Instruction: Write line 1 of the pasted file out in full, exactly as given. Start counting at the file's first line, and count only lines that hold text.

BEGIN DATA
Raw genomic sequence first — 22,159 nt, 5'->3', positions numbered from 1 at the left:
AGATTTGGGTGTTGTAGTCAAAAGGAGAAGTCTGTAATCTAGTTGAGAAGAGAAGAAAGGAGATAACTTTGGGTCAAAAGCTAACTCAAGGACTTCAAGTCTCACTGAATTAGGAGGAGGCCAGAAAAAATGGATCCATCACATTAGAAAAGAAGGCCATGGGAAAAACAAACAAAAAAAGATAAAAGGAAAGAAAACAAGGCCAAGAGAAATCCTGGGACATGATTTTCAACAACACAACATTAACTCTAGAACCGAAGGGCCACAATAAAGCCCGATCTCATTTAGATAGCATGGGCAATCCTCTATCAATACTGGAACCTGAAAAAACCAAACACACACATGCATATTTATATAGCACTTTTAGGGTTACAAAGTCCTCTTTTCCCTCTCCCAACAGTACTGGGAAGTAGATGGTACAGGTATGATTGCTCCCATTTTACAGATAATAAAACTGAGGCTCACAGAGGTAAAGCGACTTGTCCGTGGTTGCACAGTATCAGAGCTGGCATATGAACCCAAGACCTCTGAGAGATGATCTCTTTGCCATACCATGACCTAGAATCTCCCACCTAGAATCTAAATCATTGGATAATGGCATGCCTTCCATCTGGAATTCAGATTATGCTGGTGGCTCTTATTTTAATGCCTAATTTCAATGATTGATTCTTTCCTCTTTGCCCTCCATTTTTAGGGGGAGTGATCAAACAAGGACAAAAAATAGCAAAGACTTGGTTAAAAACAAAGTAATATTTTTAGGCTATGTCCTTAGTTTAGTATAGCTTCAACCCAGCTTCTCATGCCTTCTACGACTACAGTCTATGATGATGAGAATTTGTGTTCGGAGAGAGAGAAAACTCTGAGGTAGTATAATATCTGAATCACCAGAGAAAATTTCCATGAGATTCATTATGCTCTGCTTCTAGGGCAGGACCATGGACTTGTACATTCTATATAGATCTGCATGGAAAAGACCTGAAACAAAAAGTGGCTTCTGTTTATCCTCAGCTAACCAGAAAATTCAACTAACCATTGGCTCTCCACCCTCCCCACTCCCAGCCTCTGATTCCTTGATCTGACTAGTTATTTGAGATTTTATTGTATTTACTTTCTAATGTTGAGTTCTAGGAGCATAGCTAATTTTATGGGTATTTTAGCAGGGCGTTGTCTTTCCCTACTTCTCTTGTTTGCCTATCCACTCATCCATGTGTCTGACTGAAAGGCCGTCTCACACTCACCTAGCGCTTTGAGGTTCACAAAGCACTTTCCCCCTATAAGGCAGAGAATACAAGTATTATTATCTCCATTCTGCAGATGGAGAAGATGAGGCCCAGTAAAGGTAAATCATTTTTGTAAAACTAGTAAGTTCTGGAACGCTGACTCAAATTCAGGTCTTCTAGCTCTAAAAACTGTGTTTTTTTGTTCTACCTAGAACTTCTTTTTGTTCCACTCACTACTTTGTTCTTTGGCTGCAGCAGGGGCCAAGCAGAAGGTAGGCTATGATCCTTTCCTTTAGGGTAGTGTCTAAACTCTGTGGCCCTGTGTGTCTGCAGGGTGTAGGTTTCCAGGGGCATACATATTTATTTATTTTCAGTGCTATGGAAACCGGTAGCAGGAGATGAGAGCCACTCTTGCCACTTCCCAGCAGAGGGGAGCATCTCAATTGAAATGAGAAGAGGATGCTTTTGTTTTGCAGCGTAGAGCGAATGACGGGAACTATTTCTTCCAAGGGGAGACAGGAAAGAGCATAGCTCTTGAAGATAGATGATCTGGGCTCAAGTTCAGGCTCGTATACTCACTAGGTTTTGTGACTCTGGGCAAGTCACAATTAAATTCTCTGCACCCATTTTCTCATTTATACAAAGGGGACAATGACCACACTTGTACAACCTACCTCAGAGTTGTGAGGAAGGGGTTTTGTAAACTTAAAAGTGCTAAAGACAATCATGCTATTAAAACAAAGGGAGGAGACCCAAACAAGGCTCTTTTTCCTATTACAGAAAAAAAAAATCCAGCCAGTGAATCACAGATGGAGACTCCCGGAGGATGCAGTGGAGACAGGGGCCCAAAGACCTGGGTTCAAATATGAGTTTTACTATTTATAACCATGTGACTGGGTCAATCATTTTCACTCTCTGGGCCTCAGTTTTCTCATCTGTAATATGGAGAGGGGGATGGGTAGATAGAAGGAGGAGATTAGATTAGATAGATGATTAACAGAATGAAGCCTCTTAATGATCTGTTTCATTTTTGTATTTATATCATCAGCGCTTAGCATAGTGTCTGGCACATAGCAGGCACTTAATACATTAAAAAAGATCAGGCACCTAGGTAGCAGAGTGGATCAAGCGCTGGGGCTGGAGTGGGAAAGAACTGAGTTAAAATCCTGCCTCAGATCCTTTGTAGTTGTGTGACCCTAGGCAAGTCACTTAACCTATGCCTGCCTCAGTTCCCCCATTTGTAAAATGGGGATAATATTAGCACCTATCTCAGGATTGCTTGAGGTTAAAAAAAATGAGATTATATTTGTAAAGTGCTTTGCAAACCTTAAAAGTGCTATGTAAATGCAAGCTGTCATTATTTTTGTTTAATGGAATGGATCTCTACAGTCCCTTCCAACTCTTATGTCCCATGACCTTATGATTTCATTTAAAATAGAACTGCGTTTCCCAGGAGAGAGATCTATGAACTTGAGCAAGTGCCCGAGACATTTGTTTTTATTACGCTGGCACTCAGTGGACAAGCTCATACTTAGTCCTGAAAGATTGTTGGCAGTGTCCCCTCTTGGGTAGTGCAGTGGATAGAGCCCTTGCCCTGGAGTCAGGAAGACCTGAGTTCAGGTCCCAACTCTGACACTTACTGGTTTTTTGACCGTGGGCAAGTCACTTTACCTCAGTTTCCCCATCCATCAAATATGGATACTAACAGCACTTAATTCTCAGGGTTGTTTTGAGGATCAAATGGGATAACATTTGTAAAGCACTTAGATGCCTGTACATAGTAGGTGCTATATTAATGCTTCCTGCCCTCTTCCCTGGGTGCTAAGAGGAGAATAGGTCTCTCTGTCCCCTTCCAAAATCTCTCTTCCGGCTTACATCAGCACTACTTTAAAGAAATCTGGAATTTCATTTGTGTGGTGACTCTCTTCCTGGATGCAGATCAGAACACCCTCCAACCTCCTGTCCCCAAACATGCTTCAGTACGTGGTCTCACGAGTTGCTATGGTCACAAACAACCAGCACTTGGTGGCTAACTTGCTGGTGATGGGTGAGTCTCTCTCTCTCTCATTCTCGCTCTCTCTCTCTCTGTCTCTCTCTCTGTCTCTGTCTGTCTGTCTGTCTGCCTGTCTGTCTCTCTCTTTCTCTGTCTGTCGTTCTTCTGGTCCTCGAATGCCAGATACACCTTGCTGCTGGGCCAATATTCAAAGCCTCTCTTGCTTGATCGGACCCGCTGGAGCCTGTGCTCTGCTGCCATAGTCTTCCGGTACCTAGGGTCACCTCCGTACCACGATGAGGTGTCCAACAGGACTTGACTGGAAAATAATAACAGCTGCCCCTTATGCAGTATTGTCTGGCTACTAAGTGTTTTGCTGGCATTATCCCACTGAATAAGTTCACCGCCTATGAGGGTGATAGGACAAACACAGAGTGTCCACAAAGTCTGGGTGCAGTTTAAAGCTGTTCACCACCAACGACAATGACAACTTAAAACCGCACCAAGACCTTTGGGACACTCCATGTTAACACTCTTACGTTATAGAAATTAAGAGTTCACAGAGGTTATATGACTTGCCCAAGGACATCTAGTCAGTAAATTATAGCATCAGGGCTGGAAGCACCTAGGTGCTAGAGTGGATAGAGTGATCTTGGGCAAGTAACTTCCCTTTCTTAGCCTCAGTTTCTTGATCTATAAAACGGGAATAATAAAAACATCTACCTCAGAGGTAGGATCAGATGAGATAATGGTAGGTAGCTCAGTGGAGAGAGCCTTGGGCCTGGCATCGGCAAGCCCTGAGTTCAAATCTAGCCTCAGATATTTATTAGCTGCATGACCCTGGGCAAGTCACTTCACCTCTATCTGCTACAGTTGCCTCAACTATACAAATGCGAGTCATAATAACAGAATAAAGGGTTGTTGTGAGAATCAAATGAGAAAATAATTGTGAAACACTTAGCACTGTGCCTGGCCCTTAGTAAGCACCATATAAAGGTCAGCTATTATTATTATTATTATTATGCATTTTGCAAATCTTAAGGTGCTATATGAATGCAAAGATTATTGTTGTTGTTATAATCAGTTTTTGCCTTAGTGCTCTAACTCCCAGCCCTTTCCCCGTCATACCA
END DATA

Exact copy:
Raw genomic sequence first — 22,159 nt, 5'->3', positions numbered from 1 at the left: